Malaria emergency in northern Burundi

Malaria is spread through the bite of certain mosquitoes that have been particularly rife in northern Burundi since late 2009. Malaria cases have spread in the provinces of Kayanza, Ngozi and Karusi. The Burundian authorities have asked MSF to help them respond to this emergency situation. MSF’s emergency teams rallied in Kayanza and Ngozi provinces to roll out a three-pronged strategy including supporting local hospitals, testing and treating patients in the various villages through mobile clinics, and the distributing mosquito nets to avoid new infections. A second MSF team is evaluating the situation in Karusi province.

Mobile clinics 

Each of the 16 mobile clinics visits a hill three times a week. Feverish patients, or patients who report they had a fever, can be examined free of charge and receive whatever treatment they require. The more serious cases are transferred to the provincial hospital. The mobile clinics have already examined more than 32,000 people, and more than 70 percent of them had malaria. The mobile clinics play a critical role in reaching people living scattered among the hills who can otherwise be hard to access. Lepeta, 65, lives alone on Rukago hill. She has already had malaria three times since Christmas, and was running a fever again for some ten days. She could not afford any treatment, so she simply stayed at home. Her son finally took her to MSF's mobile clinic on his bicycle. The MSF teams then immediately transferred her to Kayanza hospital. It turns out Lepeta was suffering from a severe form of the disease. During her transfer to the hospital, Lepeta went into a coma. She is out of danger now, and recovering satisfactorily.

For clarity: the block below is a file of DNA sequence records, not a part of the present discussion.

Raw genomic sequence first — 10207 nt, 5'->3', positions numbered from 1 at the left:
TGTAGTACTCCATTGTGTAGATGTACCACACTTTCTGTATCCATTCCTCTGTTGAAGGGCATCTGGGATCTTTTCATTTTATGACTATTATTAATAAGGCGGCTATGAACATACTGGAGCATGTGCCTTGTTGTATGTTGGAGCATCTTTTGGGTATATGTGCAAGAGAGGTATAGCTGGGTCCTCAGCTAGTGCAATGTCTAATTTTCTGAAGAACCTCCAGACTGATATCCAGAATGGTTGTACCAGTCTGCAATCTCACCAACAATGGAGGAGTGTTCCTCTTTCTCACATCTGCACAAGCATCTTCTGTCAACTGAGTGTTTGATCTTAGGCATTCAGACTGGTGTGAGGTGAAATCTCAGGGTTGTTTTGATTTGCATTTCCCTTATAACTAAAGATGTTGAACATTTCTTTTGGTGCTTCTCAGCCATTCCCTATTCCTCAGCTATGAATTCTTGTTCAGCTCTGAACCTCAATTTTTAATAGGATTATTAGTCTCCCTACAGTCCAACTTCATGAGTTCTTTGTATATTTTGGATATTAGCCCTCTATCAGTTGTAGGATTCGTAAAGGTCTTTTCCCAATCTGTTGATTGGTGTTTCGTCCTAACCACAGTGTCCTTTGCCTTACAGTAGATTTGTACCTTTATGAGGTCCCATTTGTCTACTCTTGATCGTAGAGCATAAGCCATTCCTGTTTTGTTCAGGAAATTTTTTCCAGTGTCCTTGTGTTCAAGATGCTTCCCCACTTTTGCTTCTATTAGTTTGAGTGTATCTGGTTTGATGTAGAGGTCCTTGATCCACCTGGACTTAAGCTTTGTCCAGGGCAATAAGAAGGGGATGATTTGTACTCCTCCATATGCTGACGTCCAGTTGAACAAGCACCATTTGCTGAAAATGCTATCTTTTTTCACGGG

Strengthening the hospitals 

MSF currently provides support to the provincial hospitals of Ngozi and Kayanza in order to ensure adequate and free treatment of patients. In these two facilities, the internal medicine, paediatric and emergency wards have all been reinforced with donations of drugs and other medical material. In order to relieve hospital wards, MSF has opened specialised services in tents for treating patients with complicated malaria. MSF has also trained medical staff so as to bolster hospital teams. The paediatric department has received particular attention, as children are especially vulnerable to the consequences of malaria. Claudine is nine years old. A few days ago, she developed malaria symptoms and her mother took her to the local health centre. Unfortunately, Claudine could not tolerate the treatment given, and systematically vomited up her medicine. Her state deteriorated, and she went into a half-coma. Without losing any time, her mother hoisted Claudine on to her back and carried her to Kayanza hospital, where she was admitted to the paediatric ward.

Mosquito net distribution 

The mosquitoes responsible for the spread of malaria are most active at night. Sleeping under a mosquito net offers valuable protection against the disease. MSF staff have already distributed 36,000 mosquito nets, and is raising awareness in the population on how to use them properly, ensuring real protection. Malaria is endemic in Burundi so cases are registered even when no major epidemic is underway. Mosquitoes transmit the parasite vector through their bite, provoking bouts of fever and chills in the infected person. According to estimations, every year malaria kills more than one million people worldwide, and 20 percent of deaths in children under five on the African continent are caused by malaria.